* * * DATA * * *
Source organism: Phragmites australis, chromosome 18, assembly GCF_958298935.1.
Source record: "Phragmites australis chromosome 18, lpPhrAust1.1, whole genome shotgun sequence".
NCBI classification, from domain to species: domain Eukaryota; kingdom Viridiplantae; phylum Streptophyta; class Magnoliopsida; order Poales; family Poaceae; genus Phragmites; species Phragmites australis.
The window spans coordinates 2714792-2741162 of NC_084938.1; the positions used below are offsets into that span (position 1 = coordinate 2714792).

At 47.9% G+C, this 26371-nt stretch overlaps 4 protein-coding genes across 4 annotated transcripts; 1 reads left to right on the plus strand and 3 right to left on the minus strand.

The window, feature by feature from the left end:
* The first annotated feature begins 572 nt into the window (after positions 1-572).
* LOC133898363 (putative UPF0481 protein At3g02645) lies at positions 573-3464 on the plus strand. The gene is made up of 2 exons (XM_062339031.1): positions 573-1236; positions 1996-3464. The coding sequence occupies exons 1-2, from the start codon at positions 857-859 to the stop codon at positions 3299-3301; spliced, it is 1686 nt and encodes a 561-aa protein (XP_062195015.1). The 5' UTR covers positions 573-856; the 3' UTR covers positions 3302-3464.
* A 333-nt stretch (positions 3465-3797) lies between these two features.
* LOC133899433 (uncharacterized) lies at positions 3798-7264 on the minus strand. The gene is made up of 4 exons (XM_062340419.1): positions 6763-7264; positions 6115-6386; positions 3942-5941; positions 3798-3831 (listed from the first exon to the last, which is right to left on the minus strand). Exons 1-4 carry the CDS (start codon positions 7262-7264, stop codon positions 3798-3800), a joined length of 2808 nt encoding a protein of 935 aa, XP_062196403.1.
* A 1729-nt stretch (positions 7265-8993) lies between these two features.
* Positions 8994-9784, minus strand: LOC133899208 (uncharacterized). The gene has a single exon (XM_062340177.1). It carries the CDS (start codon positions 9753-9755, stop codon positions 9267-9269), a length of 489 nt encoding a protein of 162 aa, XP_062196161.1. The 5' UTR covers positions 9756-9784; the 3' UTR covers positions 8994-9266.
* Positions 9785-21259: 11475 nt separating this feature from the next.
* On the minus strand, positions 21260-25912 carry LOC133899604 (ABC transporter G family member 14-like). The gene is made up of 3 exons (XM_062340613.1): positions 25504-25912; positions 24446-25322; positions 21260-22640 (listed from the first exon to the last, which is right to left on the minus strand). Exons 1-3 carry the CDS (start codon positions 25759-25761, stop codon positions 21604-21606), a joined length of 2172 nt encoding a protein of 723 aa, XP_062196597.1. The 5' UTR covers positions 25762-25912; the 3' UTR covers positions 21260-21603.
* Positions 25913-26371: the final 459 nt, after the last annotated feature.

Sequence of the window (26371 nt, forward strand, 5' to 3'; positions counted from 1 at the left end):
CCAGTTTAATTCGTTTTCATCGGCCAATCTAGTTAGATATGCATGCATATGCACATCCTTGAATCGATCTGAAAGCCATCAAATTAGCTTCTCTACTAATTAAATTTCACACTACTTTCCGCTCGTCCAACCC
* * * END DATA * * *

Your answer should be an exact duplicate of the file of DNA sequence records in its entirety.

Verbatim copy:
Source organism: Phragmites australis, chromosome 18, assembly GCF_958298935.1.
Source record: "Phragmites australis chromosome 18, lpPhrAust1.1, whole genome shotgun sequence".
NCBI classification, from domain to species: domain Eukaryota; kingdom Viridiplantae; phylum Streptophyta; class Magnoliopsida; order Poales; family Poaceae; genus Phragmites; species Phragmites australis.
The window spans coordinates 2714792-2741162 of NC_084938.1; the positions used below are offsets into that span (position 1 = coordinate 2714792).

At 47.9% G+C, this 26371-nt stretch overlaps 4 protein-coding genes across 4 annotated transcripts; 1 reads left to right on the plus strand and 3 right to left on the minus strand.

The window, feature by feature from the left end:
* The first annotated feature begins 572 nt into the window (after positions 1-572).
* LOC133898363 (putative UPF0481 protein At3g02645) lies at positions 573-3464 on the plus strand. The gene is made up of 2 exons (XM_062339031.1): positions 573-1236; positions 1996-3464. The coding sequence occupies exons 1-2, from the start codon at positions 857-859 to the stop codon at positions 3299-3301; spliced, it is 1686 nt and encodes a 561-aa protein (XP_062195015.1). The 5' UTR covers positions 573-856; the 3' UTR covers positions 3302-3464.
* A 333-nt stretch (positions 3465-3797) lies between these two features.
* LOC133899433 (uncharacterized) lies at positions 3798-7264 on the minus strand. The gene is made up of 4 exons (XM_062340419.1): positions 6763-7264; positions 6115-6386; positions 3942-5941; positions 3798-3831 (listed from the first exon to the last, which is right to left on the minus strand). Exons 1-4 carry the CDS (start codon positions 7262-7264, stop codon positions 3798-3800), a joined length of 2808 nt encoding a protein of 935 aa, XP_062196403.1.
* A 1729-nt stretch (positions 7265-8993) lies between these two features.
* Positions 8994-9784, minus strand: LOC133899208 (uncharacterized). The gene has a single exon (XM_062340177.1). It carries the CDS (start codon positions 9753-9755, stop codon positions 9267-9269), a length of 489 nt encoding a protein of 162 aa, XP_062196161.1. The 5' UTR covers positions 9756-9784; the 3' UTR covers positions 8994-9266.
* Positions 9785-21259: 11475 nt separating this feature from the next.
* On the minus strand, positions 21260-25912 carry LOC133899604 (ABC transporter G family member 14-like). The gene is made up of 3 exons (XM_062340613.1): positions 25504-25912; positions 24446-25322; positions 21260-22640 (listed from the first exon to the last, which is right to left on the minus strand). Exons 1-3 carry the CDS (start codon positions 25759-25761, stop codon positions 21604-21606), a joined length of 2172 nt encoding a protein of 723 aa, XP_062196597.1. The 5' UTR covers positions 25762-25912; the 3' UTR covers positions 21260-21603.
* Positions 25913-26371: the final 459 nt, after the last annotated feature.

Sequence of the window (26371 nt, forward strand, 5' to 3'; positions counted from 1 at the left end):
CCAGTTTAATTCGTTTTCATCGGCCAATCTAGTTAGATATGCATGCATATGCACATCCTTGAATCGATCTGAAAGCCATCAAATTAGCTTCTCTACTAATTAAATTTCACACTACTTTCCGCTCGTCCAACCC